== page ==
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The UK Bribery Act: 5 years on

Five years since the UK Bribery Act came into force, are we any the wiser and has the compliance focus changed?

The Serious Fraud Office is now starting to flex its investigatory muscles and has made it clear that no organisation is too big or too small.

We expect to see a significant rise in the number of live investigations over the next few years. The SFO has given organisations time to bed in their policies – now comes the time to ensure they are working.

Learning from others

The construction industry can learn from the first three Bribery Act SFO prosecutions (Standard Bank, Sweett Group and XYZ).

In Standard Bank, the bribes related to the securing of funding for a construction project in Tanzania. In Sweett Group, bribes were paid to secure the award of a contract for the building of the Rotana Hotel in Abu Dhabi. In XYZ, bribes were paid to those thought to exert influence on the award of contracts in foreign jurisdictions.

One only has to look as far as the recent news concerning Barratt Developments and suspicion of bribery over possible misconduct in awarding contracts for new housing developments to see it is clear that construction remains vulnerable to allegations of bribery and corruption, as well as the hawkish gaze of investigators and prosecutors in the UK.

The construction industry, arguably more than any other, needs to be proactive and ahead of the curve in terms of UKBA compliance.

A shift in focus?

Case law seems to have shifted away from drafting policies and large risk identification projects, to organisations recognising they need to allocate significant resources to make a culture of anti-bribery and anti-corruption pervasive in their organisations – and also to auditing and internal investigation projects to measure the success of those policies.

The prosecutions generally involved companies that had anti-bribery policies in place; however, these policies were not being implemented or were ineffective. The SFO and the judges were critical of non-effective policies and procedures.

Three key themes emerge demonstrating evidence ‘adequate procedures’ being in place:

  • A need for top-level commitment to prevent bribery and corruption;
  • The need for anti-bribery to be pervasive throughout an organisation;
  • Robust testing, modelling and auditing (internally or through the use of an external law firm).

Organisations are encouraged to avoid a situation where policies and procedures sit on a shelf, as this is unlikely to afford an organisation ‘adequate procedures defence’ under the Bribery Act were bribery or corruption to occur.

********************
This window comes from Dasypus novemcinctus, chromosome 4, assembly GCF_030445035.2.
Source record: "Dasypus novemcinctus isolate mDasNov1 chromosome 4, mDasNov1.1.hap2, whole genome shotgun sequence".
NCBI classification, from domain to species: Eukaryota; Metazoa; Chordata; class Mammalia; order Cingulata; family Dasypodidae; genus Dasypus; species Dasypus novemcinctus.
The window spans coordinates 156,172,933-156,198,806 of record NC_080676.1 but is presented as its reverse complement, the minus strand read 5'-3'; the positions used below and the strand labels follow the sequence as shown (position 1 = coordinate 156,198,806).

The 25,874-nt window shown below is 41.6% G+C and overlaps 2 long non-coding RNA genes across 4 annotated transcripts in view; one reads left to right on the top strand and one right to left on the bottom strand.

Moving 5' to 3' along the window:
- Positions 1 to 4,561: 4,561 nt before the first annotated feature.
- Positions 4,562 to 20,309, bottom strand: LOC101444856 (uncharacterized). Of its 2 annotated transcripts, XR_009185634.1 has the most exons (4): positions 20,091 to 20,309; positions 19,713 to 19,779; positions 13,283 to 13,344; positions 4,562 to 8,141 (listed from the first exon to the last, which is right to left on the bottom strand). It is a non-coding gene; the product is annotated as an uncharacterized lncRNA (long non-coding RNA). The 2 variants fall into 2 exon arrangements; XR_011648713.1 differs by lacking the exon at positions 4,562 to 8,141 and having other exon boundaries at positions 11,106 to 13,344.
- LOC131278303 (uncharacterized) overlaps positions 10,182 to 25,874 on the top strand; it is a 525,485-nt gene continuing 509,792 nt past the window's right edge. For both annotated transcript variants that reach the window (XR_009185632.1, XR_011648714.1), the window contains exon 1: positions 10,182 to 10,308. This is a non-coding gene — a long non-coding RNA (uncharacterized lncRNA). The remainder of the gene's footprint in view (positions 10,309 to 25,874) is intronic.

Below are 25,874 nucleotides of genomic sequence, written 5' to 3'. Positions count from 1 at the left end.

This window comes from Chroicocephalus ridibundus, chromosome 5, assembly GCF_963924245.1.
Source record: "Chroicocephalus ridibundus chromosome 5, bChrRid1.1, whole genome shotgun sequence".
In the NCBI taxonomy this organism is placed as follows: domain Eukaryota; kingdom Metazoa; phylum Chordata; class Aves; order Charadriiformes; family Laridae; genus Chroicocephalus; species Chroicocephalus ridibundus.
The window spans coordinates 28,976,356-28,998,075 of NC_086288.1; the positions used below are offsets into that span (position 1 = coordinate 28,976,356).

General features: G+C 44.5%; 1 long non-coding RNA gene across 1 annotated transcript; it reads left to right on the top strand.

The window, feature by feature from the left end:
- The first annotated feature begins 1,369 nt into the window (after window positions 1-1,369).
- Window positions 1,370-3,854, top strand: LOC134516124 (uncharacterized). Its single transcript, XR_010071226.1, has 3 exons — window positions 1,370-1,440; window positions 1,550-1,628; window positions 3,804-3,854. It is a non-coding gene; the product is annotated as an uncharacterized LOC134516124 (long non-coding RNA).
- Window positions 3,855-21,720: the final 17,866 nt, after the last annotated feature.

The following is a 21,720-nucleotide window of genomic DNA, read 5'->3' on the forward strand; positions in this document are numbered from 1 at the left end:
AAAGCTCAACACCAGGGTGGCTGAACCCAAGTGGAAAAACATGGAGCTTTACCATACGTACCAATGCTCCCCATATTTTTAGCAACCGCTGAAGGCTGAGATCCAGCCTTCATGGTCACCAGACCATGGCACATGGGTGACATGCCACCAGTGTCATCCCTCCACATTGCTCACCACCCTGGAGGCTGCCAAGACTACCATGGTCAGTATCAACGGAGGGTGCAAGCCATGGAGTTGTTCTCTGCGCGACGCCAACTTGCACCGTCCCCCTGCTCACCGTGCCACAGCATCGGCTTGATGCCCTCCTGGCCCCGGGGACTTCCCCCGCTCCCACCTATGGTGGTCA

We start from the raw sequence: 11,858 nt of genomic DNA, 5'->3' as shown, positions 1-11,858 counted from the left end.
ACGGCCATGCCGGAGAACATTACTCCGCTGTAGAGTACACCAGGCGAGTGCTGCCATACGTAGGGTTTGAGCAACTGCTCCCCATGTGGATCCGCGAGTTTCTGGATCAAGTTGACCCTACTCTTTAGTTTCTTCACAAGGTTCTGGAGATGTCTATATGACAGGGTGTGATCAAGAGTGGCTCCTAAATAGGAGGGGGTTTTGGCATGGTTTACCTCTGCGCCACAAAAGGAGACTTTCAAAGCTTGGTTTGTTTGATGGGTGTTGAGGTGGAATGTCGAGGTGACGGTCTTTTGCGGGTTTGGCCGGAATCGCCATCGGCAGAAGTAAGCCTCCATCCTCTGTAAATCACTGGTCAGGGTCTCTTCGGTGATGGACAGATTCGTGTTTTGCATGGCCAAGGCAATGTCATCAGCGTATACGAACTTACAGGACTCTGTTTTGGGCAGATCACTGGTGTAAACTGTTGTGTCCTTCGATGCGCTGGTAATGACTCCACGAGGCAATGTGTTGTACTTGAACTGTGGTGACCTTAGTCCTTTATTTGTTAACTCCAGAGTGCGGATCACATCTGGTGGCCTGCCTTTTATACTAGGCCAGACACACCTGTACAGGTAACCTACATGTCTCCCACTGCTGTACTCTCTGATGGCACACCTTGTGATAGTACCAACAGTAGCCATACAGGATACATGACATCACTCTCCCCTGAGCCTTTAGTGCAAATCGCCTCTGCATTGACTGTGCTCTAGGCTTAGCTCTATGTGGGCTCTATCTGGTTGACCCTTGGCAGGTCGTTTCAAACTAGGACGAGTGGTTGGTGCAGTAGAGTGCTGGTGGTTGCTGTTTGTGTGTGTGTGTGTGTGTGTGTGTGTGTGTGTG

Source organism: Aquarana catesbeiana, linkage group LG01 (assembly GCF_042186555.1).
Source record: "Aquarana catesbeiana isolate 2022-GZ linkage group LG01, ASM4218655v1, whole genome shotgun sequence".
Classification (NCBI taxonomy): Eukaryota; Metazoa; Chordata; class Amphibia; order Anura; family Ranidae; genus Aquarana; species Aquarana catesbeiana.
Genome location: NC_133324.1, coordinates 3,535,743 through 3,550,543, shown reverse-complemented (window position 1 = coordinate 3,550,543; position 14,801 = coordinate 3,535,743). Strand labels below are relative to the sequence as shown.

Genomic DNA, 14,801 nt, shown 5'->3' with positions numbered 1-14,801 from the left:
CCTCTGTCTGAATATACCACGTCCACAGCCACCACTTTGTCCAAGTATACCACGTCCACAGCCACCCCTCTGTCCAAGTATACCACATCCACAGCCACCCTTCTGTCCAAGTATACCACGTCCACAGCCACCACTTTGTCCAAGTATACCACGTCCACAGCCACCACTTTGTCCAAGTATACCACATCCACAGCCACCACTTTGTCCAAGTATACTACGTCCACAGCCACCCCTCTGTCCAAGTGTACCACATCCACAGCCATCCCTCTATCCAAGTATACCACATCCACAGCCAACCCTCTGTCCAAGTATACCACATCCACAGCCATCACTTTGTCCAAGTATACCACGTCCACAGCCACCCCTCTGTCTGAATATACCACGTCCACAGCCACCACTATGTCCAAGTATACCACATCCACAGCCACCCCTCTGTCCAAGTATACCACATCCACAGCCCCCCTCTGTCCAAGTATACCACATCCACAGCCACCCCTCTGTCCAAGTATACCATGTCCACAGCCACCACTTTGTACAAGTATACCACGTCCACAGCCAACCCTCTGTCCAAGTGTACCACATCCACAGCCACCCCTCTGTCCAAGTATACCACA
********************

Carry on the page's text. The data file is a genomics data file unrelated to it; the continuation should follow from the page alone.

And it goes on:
What is also clear is the importance the SFO places on the views of employees throughout the organisation (through employee interviews) to understand their awareness and interpretation of policies when forming a view as to whether an organisation can rely on the ‘adequate procedures’ defence.

What should firms be doing to avoid the SFO’s gaze?

In view of the courts’ recent decisions and to put an organisation in the best position to have “adequate procedures” in place, corporations should:

  • Be proactive rather than reactive – keeping a record of steps taken, decision-making and audit projects.
  • Regularly report at board level on anti-bribery compliance.
  • Regularly review contractual relationships and third-party anti-bribery policies and procedures – take tough commercial decisions where you’re unsatisfied with compliance in the supply chain, thereby mitigating the risk to their organisation.
  • Ensure employees receive training and regular updates on bribery risks; keep records of the training; sample-interview employees in high-risk parts of the business.
  • Update and modify policies and procedures to new risks, new supply chains, new jurisdictions – an out-of-date policy is not a good policy.
  • Consider publishing (as with modern slavery statements) anti-bribery and corruption statements on compliance efforts.
  • Regularly monitor and test the policies and procedures – ‘dry runs’ or ‘modelling test scenarios’ are an extremely useful method of ensuring your procedures work.

The key message is act now, be proactive and do not allow your organisation’s anti-bribery policies and procedures gather dust.

Now is a good time to revisit these issues. The UK government considers the ‘failing to prevent offence’ as a successful mode and is consulting on rolling it out to failing to prevent economic crime.

Get ahead of the curve by undertaking an audit of your anti-bribery and corruption compliance, which will inform you where your organisations vulnerabilities lie now.

Craig Weston is a barrister at Irwin Mitchell

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